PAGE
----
Day Trippers Part 1 — Goin’ out and Gettin’ a U-Haul Trailer

Fall, 2009

On the morning I first returned to work after we brought Penelope home, Bernadette confessed her terror about being left alone with our daughter. Her fears baffled me and I brushed them off (I shouldn’t have! I told you I have a great deal to learn!) and said: “The kid is two. Keep her entertained, feed her and let her nap.”

Bern’s mom instincts kicked in full tilt when I said that. “It’s not that simple. What if when she’s sleeping she chokes on her own vomit?”

I replied: “What? Did we go to China and adopt Jimi Hendrix?”

OK, I have to flag myself for a 15-yard personal foul. One of my faults — among many — is that I am impetuous and will sometimes speak or write before I think. (Yes, it’s one of those items on my self-improvement list. I now wear a rubber band on my wrist and snap it good whenever I do something stupid. And yes, my wrist is swollen and bright red.) My poor fifth-grade teacher, Miss Baron, once gave me a D in conduct because I couldn’t keep my big fat potato trap shut. That’s when I learned the valuable lesson of never mouthing off on report-card day.

Well, I survived my first day back at work, and Bern survived her first day alone with Penelope. And despite a few metaphorical bumps and bruises, Bern’s real trip to the hospital and a few jangled nerves, we quickly developed a routine that works for us. That system fell by the boards quickly when Bern needed to write newsletter copy, and I needed to take Penelope somewhere — anywhere — one Saturday so she could work.

Since Penelope had pretty much mastered “Inkin,” I thought it an appropriate time to move on to George Washington. I hoped the blanket of gray enveloping the northeast in the morning wouldn’t douse us and planned a trip to Valley Forge. I set modest goals: Make sure Penelope returns home with both eyes, all limbs intact and no singed clothing.

But first I had to get us out the driveway, and this proved a far trickier task than I anticipated. I’m a light packer by nature: When I go to the beach I’ll bring a book, towel and suntan lotion. In contrast, Bern will take all of the above plus a small stack of magazines, a cooler full of snacks and beverages, a chair, a boogie board, a sweatshirt, an extra towel . . . you get the idea. I’m not saying one way is better and another worse, we’re just different. I once survived two weeks in Cincinnati with just a grocery bag of clothes. I don’t recommend it, but it can be done.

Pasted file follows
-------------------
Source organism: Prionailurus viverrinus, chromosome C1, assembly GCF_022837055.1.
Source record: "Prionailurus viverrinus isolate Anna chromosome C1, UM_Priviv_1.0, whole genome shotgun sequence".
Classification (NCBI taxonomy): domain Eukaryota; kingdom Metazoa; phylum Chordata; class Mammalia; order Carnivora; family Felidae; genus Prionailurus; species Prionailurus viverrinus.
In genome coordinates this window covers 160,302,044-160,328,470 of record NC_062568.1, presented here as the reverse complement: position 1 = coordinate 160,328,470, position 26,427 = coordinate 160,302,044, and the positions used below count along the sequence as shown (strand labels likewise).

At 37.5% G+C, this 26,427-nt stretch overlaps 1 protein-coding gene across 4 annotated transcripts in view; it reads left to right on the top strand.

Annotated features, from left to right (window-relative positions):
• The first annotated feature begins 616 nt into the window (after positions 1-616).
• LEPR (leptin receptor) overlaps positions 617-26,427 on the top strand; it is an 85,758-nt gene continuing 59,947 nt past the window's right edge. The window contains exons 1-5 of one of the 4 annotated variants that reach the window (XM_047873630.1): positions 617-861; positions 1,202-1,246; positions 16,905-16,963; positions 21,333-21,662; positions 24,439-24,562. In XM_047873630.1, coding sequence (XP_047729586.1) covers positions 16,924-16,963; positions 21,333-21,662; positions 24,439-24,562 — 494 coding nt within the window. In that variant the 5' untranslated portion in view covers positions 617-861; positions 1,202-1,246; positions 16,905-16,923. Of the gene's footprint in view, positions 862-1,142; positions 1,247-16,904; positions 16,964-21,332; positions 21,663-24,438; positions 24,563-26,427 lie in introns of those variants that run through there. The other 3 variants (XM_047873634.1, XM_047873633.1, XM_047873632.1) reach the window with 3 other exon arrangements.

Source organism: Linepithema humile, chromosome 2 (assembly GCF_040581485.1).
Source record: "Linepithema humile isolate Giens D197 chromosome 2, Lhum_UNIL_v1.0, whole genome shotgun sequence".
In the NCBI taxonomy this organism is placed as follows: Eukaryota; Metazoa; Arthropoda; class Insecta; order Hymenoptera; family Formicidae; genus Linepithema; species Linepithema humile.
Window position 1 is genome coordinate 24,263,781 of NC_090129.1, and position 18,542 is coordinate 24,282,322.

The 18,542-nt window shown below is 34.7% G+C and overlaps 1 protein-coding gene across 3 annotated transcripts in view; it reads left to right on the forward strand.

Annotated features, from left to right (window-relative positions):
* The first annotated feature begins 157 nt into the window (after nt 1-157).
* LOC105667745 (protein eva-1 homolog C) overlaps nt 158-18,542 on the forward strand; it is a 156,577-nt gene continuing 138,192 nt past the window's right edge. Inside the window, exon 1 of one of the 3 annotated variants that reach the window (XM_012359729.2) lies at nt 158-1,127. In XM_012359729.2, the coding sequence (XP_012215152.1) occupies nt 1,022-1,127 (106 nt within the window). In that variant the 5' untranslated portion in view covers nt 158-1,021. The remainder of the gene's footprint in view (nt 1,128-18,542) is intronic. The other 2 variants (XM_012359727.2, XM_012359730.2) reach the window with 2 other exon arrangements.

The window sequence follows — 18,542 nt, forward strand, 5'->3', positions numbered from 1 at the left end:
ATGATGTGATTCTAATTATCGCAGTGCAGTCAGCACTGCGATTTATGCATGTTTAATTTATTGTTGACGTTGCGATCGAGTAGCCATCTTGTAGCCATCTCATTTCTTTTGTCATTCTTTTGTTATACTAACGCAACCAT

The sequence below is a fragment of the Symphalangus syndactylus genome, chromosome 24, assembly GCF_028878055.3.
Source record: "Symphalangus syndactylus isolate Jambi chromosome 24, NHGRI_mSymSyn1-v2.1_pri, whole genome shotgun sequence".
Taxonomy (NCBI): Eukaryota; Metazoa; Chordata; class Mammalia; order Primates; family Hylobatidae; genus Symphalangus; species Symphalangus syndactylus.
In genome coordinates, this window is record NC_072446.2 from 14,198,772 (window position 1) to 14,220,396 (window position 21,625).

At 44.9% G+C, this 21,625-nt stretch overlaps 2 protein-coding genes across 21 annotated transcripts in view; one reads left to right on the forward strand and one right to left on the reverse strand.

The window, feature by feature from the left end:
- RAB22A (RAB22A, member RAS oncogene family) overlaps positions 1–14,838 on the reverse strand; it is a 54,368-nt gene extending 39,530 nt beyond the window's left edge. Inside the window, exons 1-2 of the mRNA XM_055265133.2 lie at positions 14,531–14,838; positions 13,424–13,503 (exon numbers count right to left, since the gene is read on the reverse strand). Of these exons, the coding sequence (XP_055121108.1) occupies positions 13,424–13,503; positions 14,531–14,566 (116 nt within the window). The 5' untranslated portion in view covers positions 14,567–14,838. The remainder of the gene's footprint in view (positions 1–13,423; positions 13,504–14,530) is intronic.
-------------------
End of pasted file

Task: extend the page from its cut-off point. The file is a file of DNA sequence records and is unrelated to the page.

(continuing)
I’m astounded at the amount of stuff one needs to pack for a two year old. For a five-hour excursion with the Peanut, I piled next to the car a diaper bag, a fresh change of clothes, a pair of rain boots, an extra sweatshirt, a rain jacket with a hood, a bib, pajamas in case the trip ran longer than expected, a stroller, the back carrier (or, as I now call it, the “Penelope Pack,”); a water bottle, a snack trap with banana cookies, a lunch bag filled with snacks and drinks, a blanket, baby doll, neck pillow and extra toys to keep her occupied in the car. For me, I brought a camera and a sheet of paper with directions to Valley Forge National Park (and since the directions came from Mapquest I’m just as likely to visit Bangor, Maine as I am Valley Forge, Pa.).

I open the car door to pack this load and am stunned to discover the bits of Cheerios, Goldfish crackers, books and toys that litter the floor and seat. The back of my car looks like a campsite after it’s been visited by hungry bears. I ignore the mess and load the car, amazed that I managed to shoehorn everything into the Prius. I’m quite proud of myself until I realize I forgot to make room for Penelope.

My first attempt to slide Penelope around the stroller, above the carrier and atop the diaper bag into her car seat fails when her shirt snags on the handle of the stroller. My next effort to swing her in the direction of the trunk and squeeze her around the back fails too. The other rear door is jammed shut so I don’t even try that, and my idea to get her in between the two front seats almost works, but when I get her in the car seat I realize she has zero wiggle room and it’s not very safe. One overzealous turn and she’ll be buried under an avalanche of snacks. Granted she could probably eat her way out, but it still looks dangerous.

I repack a second time, squishing the stroller into the trunk and moving a few more items to the front seat, and feel confident that this arrangement is better. Now, I understand why the Partridge Family drove around in that bus: They needed all the extra room for the matching velvet costumes, Tracy’s tambourine, Keith’s groupies and Reuben Kincaid’s toupee.

Now, we’re ready to roll. With my car shocks bouncing in time to the “Sanford and Son” theme that’s running through my head, I turn left out the driveway toward the highway. Penelope is comfortably ensconced in her car seat, munching on banana cookies and singing the alphabet song. I love her version because her alphabet contains 39 letters and includes 14 Bs.

Then I hear a cough. Then another. With Penelope’s third cough, my eyes dart to the rear-view mirror, expecting her face to be the color of a blueberry, and that it’s taken less than five minutes into our day trip for her windpipe to be constricted.

Whose stupid idea was it to send me out alone with a toddler? Oh yea, mine.

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